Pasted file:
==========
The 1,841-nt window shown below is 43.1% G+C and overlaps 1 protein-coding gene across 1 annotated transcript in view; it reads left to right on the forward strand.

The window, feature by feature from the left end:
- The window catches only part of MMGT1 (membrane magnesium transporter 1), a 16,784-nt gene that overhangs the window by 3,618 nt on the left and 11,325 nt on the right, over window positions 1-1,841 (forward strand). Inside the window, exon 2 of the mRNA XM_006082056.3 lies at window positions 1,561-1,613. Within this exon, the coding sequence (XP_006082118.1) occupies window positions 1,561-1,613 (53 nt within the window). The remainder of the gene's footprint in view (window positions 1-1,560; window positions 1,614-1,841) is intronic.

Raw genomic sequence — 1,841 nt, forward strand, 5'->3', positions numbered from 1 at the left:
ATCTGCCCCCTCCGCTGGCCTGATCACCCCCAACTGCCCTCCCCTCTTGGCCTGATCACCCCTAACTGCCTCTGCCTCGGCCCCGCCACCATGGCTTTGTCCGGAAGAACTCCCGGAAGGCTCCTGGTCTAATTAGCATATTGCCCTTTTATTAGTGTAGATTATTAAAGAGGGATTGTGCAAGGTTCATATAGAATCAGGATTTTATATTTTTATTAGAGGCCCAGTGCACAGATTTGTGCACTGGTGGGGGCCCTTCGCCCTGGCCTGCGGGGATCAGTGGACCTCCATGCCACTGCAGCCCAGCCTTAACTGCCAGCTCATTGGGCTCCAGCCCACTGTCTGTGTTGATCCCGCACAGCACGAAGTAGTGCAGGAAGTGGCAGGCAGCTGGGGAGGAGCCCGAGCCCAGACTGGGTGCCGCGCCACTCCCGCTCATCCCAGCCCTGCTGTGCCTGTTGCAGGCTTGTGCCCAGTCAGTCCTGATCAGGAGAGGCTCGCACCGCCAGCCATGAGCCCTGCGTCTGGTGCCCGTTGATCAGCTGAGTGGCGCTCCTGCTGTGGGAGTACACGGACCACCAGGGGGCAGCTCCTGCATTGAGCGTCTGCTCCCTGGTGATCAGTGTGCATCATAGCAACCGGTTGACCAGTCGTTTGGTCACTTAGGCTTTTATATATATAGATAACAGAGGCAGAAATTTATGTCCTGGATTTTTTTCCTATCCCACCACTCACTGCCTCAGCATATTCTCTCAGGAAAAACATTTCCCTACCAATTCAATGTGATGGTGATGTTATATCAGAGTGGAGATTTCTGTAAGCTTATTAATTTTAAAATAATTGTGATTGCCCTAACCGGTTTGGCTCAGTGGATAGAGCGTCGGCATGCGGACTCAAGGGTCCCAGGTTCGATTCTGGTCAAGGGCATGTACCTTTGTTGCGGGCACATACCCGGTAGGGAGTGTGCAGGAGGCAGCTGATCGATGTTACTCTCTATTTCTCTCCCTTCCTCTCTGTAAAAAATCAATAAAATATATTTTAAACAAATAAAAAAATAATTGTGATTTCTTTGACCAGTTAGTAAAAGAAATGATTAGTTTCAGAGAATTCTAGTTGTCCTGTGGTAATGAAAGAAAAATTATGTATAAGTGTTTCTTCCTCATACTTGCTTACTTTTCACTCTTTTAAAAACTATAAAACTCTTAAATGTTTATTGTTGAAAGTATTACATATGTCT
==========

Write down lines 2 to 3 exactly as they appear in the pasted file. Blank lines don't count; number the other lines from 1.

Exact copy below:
The window, feature by feature from the left end:
- The window catches only part of MMGT1 (membrane magnesium transporter 1), a 16,784-nt gene that overhangs the window by 3,618 nt on the left and 11,325 nt on the right, over window positions 1-1,841 (forward strand). Inside the window, exon 2 of the mRNA XM_006082056.3 lies at window positions 1,561-1,613. Within this exon, the coding sequence (XP_006082118.1) occupies window positions 1,561-1,613 (53 nt within the window). The remainder of the gene's footprint in view (window positions 1-1,560; window positions 1,614-1,841) is intronic.